Mesotrione.
Inspired by nature. And inspiring golf course superintendents when it comes to weed control.

History of mesotrione.

The discovery of mesotrione began when, in 1977, a Syngenta scientist noticed that very few weeds were growing under a bottlebrush plant (Callistemon citrinus) in his garden. His natural curiosity took hold and after analyzing a soil sample, he discovered that the plant was secreting a substance known as leptospermone, a natural herbicide that suppresses the development of other plants.

Mesotrione is created.

After the 1977 discovery, Syngenta scientists went to work to mimic the natural herbicides (allelochemicals) secreted by the Callistemon plant (bottlebrush plant).
And mesotrione, the active ingredient in Tenacity herbicide, was created.

Mesotrione mode of action.

Mesotrione works by inhibiting HPPD (p-Hydroxyphenylpyruvate dioxygenase), an essential enzyme in the biosynthesis of carotenoids. Carotenoids protect the chlorophyll, the pigments in plants responsible for photosynthesis, from excess light energy.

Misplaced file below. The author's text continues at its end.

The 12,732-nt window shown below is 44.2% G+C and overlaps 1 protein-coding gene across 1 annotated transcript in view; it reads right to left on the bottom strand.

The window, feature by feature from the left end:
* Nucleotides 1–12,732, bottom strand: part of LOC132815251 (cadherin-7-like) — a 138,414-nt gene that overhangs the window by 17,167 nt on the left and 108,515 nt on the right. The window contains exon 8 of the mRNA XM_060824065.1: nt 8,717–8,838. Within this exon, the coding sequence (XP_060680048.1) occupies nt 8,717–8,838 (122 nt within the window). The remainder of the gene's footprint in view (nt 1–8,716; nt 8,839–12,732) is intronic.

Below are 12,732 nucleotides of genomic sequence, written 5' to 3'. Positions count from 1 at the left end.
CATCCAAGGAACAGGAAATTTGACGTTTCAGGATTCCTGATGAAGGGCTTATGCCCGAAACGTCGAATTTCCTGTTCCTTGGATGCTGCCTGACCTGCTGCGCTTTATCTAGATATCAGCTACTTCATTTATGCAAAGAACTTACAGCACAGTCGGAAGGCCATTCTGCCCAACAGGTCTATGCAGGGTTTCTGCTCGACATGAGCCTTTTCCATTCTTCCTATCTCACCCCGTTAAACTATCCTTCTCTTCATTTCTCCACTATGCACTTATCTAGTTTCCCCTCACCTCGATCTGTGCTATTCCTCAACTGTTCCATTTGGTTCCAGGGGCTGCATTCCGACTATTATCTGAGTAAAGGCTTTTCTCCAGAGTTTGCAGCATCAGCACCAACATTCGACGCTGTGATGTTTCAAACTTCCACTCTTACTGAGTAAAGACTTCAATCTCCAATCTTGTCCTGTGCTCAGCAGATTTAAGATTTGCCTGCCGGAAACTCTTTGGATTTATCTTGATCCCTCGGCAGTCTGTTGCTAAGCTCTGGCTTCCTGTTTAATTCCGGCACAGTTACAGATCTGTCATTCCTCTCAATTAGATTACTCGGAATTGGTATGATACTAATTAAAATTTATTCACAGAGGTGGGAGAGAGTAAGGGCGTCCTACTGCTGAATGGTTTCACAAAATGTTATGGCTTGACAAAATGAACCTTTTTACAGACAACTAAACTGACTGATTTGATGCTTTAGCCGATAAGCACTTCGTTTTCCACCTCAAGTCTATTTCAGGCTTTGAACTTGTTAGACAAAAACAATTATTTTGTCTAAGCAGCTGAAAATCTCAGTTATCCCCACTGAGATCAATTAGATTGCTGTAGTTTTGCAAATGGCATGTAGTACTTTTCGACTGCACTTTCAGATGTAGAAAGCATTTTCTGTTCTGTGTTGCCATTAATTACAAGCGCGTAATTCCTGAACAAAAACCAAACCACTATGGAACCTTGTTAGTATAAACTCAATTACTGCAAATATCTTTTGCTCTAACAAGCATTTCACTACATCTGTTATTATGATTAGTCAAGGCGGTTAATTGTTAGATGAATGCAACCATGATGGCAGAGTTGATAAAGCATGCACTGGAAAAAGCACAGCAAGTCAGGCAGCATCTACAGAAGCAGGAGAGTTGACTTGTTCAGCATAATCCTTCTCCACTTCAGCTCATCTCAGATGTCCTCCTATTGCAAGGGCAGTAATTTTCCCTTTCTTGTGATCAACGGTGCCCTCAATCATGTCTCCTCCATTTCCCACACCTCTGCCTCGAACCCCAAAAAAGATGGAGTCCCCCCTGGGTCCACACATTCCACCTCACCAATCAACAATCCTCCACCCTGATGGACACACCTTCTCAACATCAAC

Without carotenoids, light energy destroys the chlorophyll, causing new growth to turn white and disrupting cell membranes, resulting in necrosis and death of susceptible plants.

Chart of Action

Mesotrione goes to work.

After application, mesotrione, found in Tenacity®, is absorbed by leaves and roots and rapidly translocated in the xylem and phloem of susceptible plants. In newly germinated weeds, Tenacity is absorbed through roots and shoots and therefore the plants fail to emerge or die shortly thereafter.

Golf course grasses like Kentucky bluegrass, perennial ryegrass and fescue are able to tolerate Tenacity by rapidly breaking down mesotrione into inactive compounds.

Chemical Structure

Environmental and mammalian safety of Tenacity.

The EPA has granted reduced-risk status for Tenacity in turf due to its favorable environmental profile, environmental toxicity, and human health profile when compared to many registered alternatives.


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